In-physics artificial intelligence using emerging nanodevices

  • Artificial Intelligence & data intelligence,
  • phD
  • CEA-List
  • Grenoble
  • Level 7
  • 2024-09-01

Recent breakthroughs in models of AI are correlated with the energy burden required to define and run these models. GPUs are the goto hardware for these implementations, since they can perform configurable, highly parallelised and matrix multiplications using digital circuits. To go beyond the energy limits of GPUs however, it may be required to abandon the digital computing paradigm altogether. A particularly elegant solution may be to exploit the intrinsic physics of electron devices in an analogue fashion. For example, early work has already proposed how physical entropy of silicon devices can realise probabilistic learning algorithms, how voltage relaxation in resistive networks may approximate gradients, and how the activity of interconnected oscillators may converge minima on energy surfaces. The objective of this thesis will be to study existing, and propose new, in-physics computing primitives. Furthermore, like GPUs bias current AI to rely on matrix multiplications, the candidate must also consider how these new primitives will impact future AI algorithms. Particular attention will be given to emerging nanodevice technologies under development at CEA Grenoble. Depending on the interests of the PhD student, it may be possible to design, tape-out and test circuit concepts leveraging these in-house innovative technologies.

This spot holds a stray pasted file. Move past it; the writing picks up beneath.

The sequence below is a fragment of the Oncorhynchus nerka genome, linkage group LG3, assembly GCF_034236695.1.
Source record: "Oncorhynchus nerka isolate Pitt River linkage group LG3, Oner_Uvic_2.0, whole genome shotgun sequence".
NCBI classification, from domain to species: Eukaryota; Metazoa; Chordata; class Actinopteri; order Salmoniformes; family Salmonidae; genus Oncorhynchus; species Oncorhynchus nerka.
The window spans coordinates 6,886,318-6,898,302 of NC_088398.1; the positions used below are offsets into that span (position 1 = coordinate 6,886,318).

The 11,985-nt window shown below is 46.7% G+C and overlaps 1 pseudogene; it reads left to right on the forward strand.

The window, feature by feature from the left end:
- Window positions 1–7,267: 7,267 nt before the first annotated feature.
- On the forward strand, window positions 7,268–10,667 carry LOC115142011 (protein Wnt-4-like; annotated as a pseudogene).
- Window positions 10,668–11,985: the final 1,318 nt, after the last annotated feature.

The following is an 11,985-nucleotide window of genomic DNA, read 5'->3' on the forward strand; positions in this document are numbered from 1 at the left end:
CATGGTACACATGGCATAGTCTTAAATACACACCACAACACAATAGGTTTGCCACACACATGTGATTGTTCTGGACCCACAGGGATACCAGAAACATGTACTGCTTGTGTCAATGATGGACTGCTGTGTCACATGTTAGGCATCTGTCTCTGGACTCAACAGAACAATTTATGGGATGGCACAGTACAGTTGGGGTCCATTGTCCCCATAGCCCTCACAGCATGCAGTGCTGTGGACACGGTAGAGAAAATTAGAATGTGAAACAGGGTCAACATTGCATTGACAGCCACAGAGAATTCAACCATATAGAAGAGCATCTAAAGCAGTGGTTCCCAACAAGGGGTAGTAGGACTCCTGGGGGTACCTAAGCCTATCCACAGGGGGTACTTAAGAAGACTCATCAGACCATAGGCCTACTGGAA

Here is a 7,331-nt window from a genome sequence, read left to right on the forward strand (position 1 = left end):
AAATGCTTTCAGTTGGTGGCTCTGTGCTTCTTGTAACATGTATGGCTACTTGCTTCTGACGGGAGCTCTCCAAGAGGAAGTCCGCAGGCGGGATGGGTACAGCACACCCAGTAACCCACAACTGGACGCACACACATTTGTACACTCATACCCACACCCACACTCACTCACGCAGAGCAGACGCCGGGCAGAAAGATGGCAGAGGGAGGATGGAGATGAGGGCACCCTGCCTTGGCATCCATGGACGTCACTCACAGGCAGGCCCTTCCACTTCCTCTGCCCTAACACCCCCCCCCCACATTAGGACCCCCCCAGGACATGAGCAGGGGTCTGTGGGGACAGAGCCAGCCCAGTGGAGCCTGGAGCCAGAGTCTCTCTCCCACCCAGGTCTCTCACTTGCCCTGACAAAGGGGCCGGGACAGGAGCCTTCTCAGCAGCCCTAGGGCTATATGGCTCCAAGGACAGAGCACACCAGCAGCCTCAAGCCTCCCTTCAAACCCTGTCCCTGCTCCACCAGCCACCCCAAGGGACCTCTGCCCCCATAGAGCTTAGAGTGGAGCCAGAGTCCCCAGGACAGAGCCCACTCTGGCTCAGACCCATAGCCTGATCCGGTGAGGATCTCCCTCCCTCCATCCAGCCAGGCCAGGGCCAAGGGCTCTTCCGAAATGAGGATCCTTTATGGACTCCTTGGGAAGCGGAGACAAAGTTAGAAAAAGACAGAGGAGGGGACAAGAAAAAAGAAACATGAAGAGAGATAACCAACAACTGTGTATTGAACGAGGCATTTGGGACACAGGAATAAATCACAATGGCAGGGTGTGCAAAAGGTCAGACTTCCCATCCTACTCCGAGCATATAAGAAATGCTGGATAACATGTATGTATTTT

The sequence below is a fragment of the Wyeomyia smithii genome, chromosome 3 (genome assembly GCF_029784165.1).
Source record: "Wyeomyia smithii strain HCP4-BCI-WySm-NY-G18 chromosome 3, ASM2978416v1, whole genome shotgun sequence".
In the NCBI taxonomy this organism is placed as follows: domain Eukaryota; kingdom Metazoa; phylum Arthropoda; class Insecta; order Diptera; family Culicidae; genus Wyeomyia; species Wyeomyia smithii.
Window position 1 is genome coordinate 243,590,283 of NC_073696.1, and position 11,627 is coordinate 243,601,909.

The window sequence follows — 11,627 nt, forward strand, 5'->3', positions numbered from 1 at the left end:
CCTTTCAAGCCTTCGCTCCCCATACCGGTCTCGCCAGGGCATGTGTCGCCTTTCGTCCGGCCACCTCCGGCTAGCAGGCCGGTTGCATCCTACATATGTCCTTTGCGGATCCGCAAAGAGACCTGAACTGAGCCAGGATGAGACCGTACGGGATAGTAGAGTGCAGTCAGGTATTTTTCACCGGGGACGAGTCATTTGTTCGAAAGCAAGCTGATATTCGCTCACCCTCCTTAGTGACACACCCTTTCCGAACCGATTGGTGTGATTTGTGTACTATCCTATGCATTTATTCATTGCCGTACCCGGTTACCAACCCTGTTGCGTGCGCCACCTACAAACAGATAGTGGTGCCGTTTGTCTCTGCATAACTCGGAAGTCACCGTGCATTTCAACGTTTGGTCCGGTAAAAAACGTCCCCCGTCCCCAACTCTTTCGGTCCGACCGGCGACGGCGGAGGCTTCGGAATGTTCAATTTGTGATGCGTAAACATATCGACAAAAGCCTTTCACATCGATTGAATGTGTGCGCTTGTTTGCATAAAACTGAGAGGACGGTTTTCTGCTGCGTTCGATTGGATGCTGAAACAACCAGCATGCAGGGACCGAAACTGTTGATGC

Informatique, mathématiques


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